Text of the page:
Planning a Home Renovation

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Doing Renovations the Right Way

Whether you want to fix a leaky roof, finish your basement, or build a deck to make those summer nights more enjoyable, there are many reasons to renovate. And there are just as many benefits, including more space, increased pleasure, energy-efficiency, and even higher market values.

Whatever your reason for renovating, taking the time to plan it out will not only make the whole process go smoother; it may even increase your home’s resale value. Use the links below to find out more.

The first steps

If you are weighing some different renovation projects, take the time to set your priorities. Usually, that will mean taking care of the necessities (a leaky roof) before making your home more enjoyable to inhabit (adding a home theatre room).

Know what you want. The Canada Mortgage and Housing Corporation distinguishes between lifestyle renovations (which improve the enjoyment of your home), maintenance renovations (which help protect your investment), and retrofit projects (which focus on your home’s shell or mechanical systems).

Generally speaking, renovations that improve the aesthetics of your home (such as adding a skylight) contribute less to its resale value, while upgrades to the necessities provide the best payback potential.

Get an expert opinion. If your goal is to paint your home, you may already have an idea of the work involved and the costs. But if you are considering more extensive work, it may be a good idea to get some professional help for your assessment.

A home inspector or architect can help you decide what needs to be done (and whether it can be done) before you undertake your renovation project. A home appraiser can help you do a cost-benefit analysis of the intended renovation.

Tip: If you’re planning extensive renovations, building permits may be required. Speak to your local zoning office about any building codes and zoning bylaws that might affect your plans.

Get an idea of the cost. Get quotes from at least two contractors or renovation experts, giving them a clear idea of what you would like done. It’s also smart planning to factor in a cost overrun — anywhere from 10% to 50%. Ask friends and colleagues about their own experiences with cost overruns.

Choosing a contractor. When you’re ready to undertake a renovation, choosing your contractor will be one of your most important decisions. There is much to consider, including checking out their work references, getting estimates, signing contracts, and knowing what to expect in your home while the work is being done and when it will be completed.

The Canada Mortgage and Housing Corporation provides a number of fact sheets (with extensive and handy checklists) on all aspects of renovation. The Hiring a Contractor fact sheet is an invaluable resource.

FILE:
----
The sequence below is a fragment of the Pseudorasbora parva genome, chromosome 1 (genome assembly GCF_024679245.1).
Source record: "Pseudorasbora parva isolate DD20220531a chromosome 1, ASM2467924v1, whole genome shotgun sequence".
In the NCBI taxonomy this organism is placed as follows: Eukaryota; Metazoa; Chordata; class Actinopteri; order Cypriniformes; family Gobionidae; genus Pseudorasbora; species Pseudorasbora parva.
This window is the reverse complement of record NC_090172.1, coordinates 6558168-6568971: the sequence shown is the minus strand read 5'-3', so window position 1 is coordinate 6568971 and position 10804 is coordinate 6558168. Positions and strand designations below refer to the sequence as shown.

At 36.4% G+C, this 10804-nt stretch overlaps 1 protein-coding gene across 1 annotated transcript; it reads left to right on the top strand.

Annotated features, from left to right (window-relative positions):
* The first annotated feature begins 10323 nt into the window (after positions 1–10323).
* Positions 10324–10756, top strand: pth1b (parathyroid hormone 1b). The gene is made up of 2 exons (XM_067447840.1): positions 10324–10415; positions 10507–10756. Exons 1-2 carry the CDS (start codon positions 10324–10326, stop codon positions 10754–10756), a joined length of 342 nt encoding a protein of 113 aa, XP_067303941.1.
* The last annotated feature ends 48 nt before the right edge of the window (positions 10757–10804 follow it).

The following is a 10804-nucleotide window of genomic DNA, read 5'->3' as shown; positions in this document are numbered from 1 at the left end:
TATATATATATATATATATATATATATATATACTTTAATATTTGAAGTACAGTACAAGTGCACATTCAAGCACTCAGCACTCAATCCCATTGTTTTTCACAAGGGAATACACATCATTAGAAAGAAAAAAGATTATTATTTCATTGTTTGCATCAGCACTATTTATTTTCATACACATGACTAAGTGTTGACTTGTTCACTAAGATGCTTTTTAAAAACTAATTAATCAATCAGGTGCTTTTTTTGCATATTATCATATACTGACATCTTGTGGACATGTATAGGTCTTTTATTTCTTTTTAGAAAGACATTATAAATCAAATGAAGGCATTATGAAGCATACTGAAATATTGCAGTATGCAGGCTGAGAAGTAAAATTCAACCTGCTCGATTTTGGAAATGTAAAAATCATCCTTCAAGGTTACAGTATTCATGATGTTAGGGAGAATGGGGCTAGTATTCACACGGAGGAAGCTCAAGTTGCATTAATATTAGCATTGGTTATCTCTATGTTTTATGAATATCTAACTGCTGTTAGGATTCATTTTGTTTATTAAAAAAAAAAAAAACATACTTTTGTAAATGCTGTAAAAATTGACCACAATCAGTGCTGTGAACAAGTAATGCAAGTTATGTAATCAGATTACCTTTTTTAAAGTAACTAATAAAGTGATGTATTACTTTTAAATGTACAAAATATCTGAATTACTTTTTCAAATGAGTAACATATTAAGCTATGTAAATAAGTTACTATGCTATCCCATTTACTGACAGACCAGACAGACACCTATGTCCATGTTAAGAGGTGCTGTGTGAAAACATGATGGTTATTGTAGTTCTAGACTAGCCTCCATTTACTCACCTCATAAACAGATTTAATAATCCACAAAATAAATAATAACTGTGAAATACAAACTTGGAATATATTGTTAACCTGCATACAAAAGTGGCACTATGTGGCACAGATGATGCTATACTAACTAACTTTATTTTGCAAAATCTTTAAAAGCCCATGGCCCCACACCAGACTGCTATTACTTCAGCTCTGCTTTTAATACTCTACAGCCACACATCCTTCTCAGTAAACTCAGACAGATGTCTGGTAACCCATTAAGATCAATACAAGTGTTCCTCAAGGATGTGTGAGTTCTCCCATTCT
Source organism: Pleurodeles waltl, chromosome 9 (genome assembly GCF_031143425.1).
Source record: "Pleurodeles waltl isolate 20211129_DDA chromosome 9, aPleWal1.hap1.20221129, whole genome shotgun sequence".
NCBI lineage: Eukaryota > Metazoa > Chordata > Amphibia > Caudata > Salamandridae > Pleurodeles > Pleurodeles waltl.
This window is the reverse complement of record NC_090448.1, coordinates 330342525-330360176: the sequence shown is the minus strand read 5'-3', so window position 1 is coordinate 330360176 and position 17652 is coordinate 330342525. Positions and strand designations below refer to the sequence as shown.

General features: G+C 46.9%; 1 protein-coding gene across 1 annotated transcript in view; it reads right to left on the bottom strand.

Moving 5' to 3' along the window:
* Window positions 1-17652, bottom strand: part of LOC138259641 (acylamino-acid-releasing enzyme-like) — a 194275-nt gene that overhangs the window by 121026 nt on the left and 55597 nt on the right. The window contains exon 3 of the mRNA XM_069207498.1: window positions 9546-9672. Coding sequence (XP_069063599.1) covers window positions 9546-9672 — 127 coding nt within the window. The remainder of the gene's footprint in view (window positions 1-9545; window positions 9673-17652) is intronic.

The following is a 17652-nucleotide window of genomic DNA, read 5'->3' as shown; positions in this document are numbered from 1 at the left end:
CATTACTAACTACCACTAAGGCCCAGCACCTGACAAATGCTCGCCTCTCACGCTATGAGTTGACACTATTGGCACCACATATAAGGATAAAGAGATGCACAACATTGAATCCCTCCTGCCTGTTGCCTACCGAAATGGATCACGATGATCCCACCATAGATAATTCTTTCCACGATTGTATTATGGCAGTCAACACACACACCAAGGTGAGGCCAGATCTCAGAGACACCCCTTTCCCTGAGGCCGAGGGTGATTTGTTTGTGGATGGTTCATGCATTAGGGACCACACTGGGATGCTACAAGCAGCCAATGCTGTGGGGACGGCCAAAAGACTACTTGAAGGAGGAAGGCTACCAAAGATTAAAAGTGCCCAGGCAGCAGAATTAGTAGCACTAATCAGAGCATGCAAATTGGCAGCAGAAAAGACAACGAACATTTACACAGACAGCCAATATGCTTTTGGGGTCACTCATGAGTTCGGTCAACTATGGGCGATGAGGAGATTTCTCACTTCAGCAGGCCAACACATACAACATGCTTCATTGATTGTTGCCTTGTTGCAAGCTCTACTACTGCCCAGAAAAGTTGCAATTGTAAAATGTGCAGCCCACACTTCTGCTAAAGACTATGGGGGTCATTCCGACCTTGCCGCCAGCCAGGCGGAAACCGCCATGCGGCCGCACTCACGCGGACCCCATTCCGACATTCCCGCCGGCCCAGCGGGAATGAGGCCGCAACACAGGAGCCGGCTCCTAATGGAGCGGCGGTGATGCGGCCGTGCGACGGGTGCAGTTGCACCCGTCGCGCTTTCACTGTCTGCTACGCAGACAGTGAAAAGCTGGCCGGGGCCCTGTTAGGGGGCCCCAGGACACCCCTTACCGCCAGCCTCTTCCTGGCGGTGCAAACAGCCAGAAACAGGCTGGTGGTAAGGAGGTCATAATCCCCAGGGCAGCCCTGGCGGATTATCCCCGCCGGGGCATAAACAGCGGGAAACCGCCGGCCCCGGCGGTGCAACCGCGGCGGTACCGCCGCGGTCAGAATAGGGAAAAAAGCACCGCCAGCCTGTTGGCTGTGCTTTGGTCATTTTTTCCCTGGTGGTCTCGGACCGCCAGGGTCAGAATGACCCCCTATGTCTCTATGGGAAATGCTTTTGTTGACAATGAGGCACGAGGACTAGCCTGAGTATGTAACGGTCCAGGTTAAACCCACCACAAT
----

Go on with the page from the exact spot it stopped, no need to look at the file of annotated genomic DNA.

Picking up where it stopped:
Renovations that pay

Low mortgage rates have been a boon for homeowners. However, as home prices have risen, so too has the cost of trading up to a bigger home. Many homeowners have turned to renovation as a more cost-effective alternative to a new home.

In addition to sprucing up your home and making it more attractive to inhabit, the right renovations can increase its resale value.

According to the Appraisal Institute of Canada, bathroom and kitchen renovations provide the highest possible payback potential when selling a house (75% to 100% of the renovation costs), while interior and exterior painting can help you recoup between 50% to 100% of the costs.

Here are the average payback potentials of other renovations (expressed as a percentage of the cost of the reno):

  • Roof shingle replacement (50% to 80%)
  • Furnace/heating system (50% to 80%)
  • Basement renovation (50% to 75%)
  • Recreation room addition (50% to 75%)
  • Installing a fireplace (50% to 75%)
  • Flooring (50% to 75%)
  • Constructing a garage (50% to 75%)
  • Window/door replacement (50% to 75%)
  • Building a deck (50% to 75%)
  • Central air conditioning (25% to 75%)

Fall/winter reno tip: Get your central heating inspected now to avoid the rush and keep your home warm during the chilly winter months.

Check out the Appraisal Institute of Canada’s Tips to Choosing Smart Renovations for more information.

Eco renovations

Large or small, eco-improvements can enhance your home’s value. Whether you’re upgrading to spray foam insulation, replacing an old furnace or applying eco-friendly paint, there are a number of government grants available to help you finance your project.

The Scotiabank Ecoliving website is a valuable resource for reno projects, articles and rebates.

Paying for the renovations

If you are making modest renovations on your own (minor painting, for example) paying for the materials with your credit card may make sense, provided you pay your balance monthly.

For more extensive work, resist the temptation to draw cash advances on your credit cards. A personal line of credit is a much more cost-effective way to get the cash you need.

Drawing on a personal line of credit has another advantage: you pay interest only on the amount borrowed. This can be particularly useful when paying a contractor in stages.

For major renovations, you may want to tap into the equity you have built in your home, which can lower your borrowing costs. Your home equity is the current value of your home less what you still owe on it. For example, if your home is valued at $300,000 and your outstanding mortgage is $150,000, your equity is $150,000.

Speak to your advisor about the best way to finance your renovation project.

Points to keep in mind

  • Take the time to plan out your renovation
  • Get an expert’s opinion –– inspector, architect, contactor, financial advisor
  • Choose carefully: The right renovation can increase resale value
  • Make eco enhancements where possible